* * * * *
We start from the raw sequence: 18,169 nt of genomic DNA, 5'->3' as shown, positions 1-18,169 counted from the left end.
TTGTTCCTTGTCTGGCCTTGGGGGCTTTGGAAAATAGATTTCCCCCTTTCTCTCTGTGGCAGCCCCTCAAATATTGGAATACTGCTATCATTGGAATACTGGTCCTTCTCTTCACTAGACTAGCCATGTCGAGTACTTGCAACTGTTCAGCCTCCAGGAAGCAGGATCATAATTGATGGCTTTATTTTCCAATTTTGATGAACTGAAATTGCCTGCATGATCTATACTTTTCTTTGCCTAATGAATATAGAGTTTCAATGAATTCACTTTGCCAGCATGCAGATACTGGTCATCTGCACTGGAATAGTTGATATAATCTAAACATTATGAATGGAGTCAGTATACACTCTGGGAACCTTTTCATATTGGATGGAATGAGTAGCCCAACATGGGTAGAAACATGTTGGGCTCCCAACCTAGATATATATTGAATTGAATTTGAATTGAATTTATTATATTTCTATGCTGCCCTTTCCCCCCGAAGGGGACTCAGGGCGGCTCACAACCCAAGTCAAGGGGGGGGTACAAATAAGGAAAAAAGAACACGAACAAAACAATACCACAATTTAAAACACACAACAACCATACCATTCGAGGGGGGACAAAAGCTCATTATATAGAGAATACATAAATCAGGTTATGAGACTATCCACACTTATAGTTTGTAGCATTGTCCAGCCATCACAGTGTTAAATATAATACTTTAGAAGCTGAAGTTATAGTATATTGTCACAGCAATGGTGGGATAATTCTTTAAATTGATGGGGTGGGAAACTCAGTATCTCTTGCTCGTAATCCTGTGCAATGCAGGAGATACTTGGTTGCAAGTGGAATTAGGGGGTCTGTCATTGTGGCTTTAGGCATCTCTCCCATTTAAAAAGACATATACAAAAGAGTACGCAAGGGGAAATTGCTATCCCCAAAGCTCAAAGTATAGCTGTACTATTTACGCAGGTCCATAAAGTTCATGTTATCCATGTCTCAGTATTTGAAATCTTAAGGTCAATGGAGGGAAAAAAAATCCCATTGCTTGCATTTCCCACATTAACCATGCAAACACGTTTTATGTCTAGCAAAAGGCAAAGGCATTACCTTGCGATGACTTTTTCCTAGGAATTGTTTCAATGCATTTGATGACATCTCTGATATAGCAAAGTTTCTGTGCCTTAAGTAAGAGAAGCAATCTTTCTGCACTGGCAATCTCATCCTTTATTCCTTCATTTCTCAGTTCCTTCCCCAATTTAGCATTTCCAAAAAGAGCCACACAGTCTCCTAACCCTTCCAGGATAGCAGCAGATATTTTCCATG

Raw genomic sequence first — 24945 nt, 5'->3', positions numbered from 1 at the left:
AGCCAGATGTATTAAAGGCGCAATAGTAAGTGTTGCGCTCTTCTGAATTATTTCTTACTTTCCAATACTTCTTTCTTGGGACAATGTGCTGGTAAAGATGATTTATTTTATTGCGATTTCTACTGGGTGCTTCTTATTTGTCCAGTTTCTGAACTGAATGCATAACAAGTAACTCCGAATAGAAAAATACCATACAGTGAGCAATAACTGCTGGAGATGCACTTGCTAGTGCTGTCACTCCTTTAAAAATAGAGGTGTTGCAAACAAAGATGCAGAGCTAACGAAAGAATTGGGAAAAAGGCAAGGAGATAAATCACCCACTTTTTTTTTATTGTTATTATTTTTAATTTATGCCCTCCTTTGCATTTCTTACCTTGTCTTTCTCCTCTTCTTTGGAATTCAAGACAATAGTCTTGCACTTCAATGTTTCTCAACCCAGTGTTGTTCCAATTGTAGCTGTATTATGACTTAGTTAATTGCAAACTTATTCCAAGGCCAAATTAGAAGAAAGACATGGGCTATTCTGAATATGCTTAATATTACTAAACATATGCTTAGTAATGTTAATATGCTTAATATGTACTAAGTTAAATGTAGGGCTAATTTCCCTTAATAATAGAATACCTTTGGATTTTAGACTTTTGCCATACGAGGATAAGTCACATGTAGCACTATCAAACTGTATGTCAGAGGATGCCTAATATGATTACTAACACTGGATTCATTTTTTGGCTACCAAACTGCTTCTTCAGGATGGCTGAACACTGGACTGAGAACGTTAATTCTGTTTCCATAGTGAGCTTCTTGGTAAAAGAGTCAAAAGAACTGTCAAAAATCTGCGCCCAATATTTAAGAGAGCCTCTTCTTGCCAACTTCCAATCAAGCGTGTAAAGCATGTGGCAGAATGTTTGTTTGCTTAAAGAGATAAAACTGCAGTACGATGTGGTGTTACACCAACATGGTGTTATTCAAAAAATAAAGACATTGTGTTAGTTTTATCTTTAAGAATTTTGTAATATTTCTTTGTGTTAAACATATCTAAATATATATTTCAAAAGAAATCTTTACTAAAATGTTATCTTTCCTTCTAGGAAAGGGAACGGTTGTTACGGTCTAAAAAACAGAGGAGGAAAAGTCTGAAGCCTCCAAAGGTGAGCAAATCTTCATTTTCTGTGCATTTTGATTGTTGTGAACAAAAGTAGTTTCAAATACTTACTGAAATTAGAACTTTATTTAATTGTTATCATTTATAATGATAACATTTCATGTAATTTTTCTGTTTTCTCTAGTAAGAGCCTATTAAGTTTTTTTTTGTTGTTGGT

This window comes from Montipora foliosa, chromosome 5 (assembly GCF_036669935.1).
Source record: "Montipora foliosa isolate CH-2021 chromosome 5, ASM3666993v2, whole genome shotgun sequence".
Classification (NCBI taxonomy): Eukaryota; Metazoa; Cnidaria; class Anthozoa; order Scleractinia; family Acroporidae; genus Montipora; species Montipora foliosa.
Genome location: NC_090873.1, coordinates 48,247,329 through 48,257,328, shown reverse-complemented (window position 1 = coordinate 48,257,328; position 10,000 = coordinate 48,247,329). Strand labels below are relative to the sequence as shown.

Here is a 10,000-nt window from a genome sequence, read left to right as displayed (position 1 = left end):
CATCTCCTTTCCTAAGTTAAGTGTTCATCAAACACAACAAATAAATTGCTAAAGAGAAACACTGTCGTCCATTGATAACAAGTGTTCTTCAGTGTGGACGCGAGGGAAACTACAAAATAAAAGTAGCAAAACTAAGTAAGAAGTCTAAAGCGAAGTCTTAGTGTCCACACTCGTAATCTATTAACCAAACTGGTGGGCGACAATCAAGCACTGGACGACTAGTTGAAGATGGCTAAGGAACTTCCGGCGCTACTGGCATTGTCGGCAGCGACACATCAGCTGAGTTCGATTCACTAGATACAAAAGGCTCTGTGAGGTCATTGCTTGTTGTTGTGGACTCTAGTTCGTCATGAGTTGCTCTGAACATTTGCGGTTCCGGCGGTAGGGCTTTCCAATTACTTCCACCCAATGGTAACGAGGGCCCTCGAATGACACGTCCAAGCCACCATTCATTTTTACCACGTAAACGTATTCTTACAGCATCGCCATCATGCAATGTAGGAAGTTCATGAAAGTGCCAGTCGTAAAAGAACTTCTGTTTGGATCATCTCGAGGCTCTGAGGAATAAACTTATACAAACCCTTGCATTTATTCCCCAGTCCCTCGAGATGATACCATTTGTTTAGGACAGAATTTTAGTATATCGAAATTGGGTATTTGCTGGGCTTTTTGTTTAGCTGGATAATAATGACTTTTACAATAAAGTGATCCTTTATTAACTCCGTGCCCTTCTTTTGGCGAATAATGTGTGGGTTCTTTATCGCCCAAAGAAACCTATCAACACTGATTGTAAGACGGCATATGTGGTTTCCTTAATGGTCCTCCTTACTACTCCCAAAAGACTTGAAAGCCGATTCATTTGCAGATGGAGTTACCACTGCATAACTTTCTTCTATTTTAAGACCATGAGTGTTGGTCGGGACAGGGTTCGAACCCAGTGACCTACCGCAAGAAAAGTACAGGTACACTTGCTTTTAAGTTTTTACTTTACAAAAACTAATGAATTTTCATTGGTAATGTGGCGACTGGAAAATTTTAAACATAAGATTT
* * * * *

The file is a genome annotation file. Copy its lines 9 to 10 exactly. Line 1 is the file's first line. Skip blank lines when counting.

Here is a 10,000-nt window from a genome sequence, read left to right as displayed (position 1 = left end):
CATCTCCTTTCCTAAGTTAAGTGTTCATCAAACACAACAAATAAATTGCTAAAGAGAAACACTGTCGTCCATTGATAACAAGTGTTCTTCAGTGTGGACGCGAGGGAAACTACAAAATAAAAGTAGCAAAACTAAGTAAGAAGTCTAAAGCGAAGTCTTAGTGTCCACACTCGTAATCTATTAACCAAACTGGTGGGCGACAATCAAGCACTGGACGACTAGTTGAAGATGGCTAAGGAACTTCCGGCGCTACTGGCATTGTCGGCAGCGACACATCAGCTGAGTTCGATTCACTAGATACAAAAGGCTCTGTGAGGTCATTGCTTGTTGTTGTGGACTCTAGTTCGTCATGAGTTGCTCTGAACATTTGCGGTTCCGGCGGTAGGGCTTTCCAATTACTTCCACCCAATGGTAACGAGGGCCCTCGAATGACACGTCCAAGCCACCATTCATTTTTACCACGTAAACGTATTCTTACAGCATCGCCATCATGCAATGTAGGAAGTTCATGAAAGTGCCAGTCGTAAAAGAACTTCTGTTTGGATCATCTCGAGGCTCTGAGGAATAAACTTATACAAACCCTTGCATTTATTCCCCAGTCCCTCGAGATGATACCATTTGTTTAGGACAGAATTTTAGTATATCGAAATTGGGTATTTGCTGGGCTTTTTGTTTAGCTGGATAATAATGACTTTTACAATAAAGTGATCCTTTATTAACTCCGTGCCCTTCTTTTGGCGAATAATGTGTGGGTTCTTTATCGCCCAAAGAAACCTATCAACACTGATTGTAAGACGGCATATGTGGTTTCCTTAATGGTCCTCCTTACTACTCCCAAAAGACTTGAAAGCCGATTCATTTGCAGATGGAGTTACCACTGCATAACTTTCTTCTATTTTAAGACCATGAGTGTTGGTCGGGACAGGGTTCGAACCCAGTGACCTACCGCAAGAAAAGTACAGGTACACTTGCTTTTAAGTTTTTACTTTACAAAAACTAATGAATTTTCATTGGTAATGTGGCGACTGGAAAATTTTAAACATAAGATTT